Page last updated at 06:46 GMT, Tuesday, 18 May 2010 07:46 UK

John Bercow's critics to challenge his role as Speaker

By James Landale
Deputy political editor

John Bercow
Mr Bercow succeeded Michael Martin as Speaker last year

John Bercow is set to become the first Speaker in living memory to have his re-appointment challenged by a vote in the House of Commons.

Normally incumbent speakers are "re-elected" unanimously without the need for the Commons to divide.

But a handful of MPs are determined to force a vote on Tuesday so they can voice their objections to Mr Bercow and allow the Commons to express a view.

MPs have not voted out an incumbent Speaker for 175 years.

The last was Speaker Manners-Sutton, an old Etonian high Tory opposed to political reform, who was ousted in 1835 by a Whig-dominated parliament determined to push through radical change.

Ayes vs Noes

After lunch on Tuesday, at about 1430 BST, the august figure of Sir Peter Tapsell MP will rise to his feet.

Sir Peter is Father of the House of Commons, a role he has assumed because he is now the MP who has been in Parliament for the longest unbroken period, in his case since 1966.

In this role, he is in charge when there is no Speaker and it is he who will ask Mr Bercow if he is willing to stand again.

In a moment of rare brevity, Mr Bercow will indicate that he would be honoured to continue to serve and remain in his sumptuous lodgings beneath Parliament's clock tower.

Mr Bercow's opponents object to his decision to ditch some of the Speaker's ceremonial dress, his wife's pro-Labour messages on Twitter, and what they claim is his lack of authority, respect and impartiality in the House

The former Conservative Defence Secretary, Sir Malcolm Rifkind, will then make the case for Mr Bercow to stay put.

When Sir Malcolm has said his piece, Sir Peter will put the motion "that John Bercow do take the chair of this House as Speaker".

There will be many shouts of "aye" but a handful of MPs will shout "no". They will include people like the Conservative MP Nadine Dorries and the Labour MP Kate Hoey.

Mr Bercow's opponents object to his decision to ditch some of the Speaker's ceremonial dress, his wife's pro-Labour messages on Twitter, and what they claim is his lack of authority, respect and impartiality in the House.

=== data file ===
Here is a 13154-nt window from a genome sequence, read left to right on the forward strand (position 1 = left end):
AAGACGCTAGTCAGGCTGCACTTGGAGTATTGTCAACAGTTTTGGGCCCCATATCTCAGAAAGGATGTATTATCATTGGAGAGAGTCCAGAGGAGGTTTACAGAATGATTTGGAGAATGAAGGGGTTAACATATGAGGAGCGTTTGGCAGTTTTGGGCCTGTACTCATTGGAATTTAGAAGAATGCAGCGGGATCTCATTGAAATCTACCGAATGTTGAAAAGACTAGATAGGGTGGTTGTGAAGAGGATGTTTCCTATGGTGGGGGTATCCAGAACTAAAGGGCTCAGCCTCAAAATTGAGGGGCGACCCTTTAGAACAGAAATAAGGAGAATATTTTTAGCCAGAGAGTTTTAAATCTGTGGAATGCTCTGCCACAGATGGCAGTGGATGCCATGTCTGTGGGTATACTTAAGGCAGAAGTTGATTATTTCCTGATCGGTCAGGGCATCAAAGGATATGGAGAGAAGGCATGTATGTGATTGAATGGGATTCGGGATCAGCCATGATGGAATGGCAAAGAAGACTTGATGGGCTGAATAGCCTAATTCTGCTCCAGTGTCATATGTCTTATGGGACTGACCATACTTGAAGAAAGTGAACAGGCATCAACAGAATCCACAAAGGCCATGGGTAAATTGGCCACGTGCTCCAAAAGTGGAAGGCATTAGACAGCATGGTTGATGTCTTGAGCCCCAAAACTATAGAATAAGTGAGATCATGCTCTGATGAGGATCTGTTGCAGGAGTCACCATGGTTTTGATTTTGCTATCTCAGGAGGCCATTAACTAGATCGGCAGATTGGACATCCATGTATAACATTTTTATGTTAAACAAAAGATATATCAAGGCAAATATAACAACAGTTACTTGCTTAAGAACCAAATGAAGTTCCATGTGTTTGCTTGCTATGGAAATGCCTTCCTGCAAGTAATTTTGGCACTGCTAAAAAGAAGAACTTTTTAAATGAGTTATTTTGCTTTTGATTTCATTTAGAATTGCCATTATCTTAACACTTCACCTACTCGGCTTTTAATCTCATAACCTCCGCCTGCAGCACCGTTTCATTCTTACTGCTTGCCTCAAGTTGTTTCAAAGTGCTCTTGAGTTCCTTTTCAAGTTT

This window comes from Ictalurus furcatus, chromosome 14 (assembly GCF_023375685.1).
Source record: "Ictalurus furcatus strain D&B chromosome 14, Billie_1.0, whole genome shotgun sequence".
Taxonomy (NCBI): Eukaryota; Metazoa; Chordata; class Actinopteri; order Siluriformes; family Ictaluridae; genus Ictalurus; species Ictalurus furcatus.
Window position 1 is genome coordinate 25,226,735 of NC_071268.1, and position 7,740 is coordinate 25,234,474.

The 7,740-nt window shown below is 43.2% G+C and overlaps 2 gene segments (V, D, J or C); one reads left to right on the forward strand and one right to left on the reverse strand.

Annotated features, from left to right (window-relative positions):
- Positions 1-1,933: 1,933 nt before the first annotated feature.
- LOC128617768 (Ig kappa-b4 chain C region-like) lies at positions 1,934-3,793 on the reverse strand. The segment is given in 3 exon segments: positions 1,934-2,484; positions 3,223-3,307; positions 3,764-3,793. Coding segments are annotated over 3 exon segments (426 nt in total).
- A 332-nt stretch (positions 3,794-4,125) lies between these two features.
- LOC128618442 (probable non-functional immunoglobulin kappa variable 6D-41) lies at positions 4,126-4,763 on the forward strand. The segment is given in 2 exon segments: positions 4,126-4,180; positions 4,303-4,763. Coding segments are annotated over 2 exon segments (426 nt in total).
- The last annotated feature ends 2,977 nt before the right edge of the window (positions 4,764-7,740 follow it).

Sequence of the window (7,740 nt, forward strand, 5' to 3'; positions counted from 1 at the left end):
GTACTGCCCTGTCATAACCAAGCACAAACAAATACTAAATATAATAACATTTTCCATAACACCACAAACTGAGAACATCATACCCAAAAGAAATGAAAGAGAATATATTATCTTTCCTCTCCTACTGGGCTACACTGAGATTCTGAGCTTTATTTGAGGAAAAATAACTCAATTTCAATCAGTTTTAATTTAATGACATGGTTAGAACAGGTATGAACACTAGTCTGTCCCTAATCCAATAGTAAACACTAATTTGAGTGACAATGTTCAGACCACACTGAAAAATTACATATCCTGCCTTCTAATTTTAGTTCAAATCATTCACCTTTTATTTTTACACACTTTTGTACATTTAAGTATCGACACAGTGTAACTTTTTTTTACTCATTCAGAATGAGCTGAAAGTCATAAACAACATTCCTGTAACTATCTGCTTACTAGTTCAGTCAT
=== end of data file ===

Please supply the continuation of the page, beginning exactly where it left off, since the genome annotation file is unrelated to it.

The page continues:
No whip

Some Labour MPs believe he has failed to defend them and others from the new expenses regime which they consider to be harsh and unfair, particularly to those with young children. Some MPs also believe the new House should have the right to choose a new Speaker.

There are some MPs who hope that Sir Peter will ignore the "noes" if they are too few and too quiet. But most expect that Sir Peter will have no choice but to call a division.

John Bercow has his opponents, but he will win. Why?

  • Most of the front benches will support him. There is no official whip - this is a House of Commons not a party matter - but the main party leaderships do not want a row over the Speakership and will make their support for Mr Bercow known. Some senior Tories at the highest level of government have their reservations about Mr Bercow, but will bite their lips.
  • Most new MPs will support him. Remember there are 227 new MPs and most are still trying to find out where their lockers and loos are located. It will be their first time in a division lobby. Woe betide any who incur the unofficial wrath of their whips so early on in this Parliament. Or make a fool of themselves by voting in the wrong lobby by mistake.
  • It is not a secret ballot. Thus anyone who votes against the Speaker will be known and can expect to be called but rarely in future debates. The procedure committee earlier this year recommended that the re-election of the Speaker be a secret ballot. But the then Leader of the House of Commons, Harriet Harman, chose never to put this recommendation to a vote in the Commons. Tory MPs say she told them that she did not want to give them "John Bercow's head on a plate". If there were a secret ballot, Mr Bercow's fate would be much less secure.
  • But, watch for the abstentions. Many MPs who object to Mr Bercow will register their opposition by just not voting at all. This is not a whipped division - they do not have to turn up.

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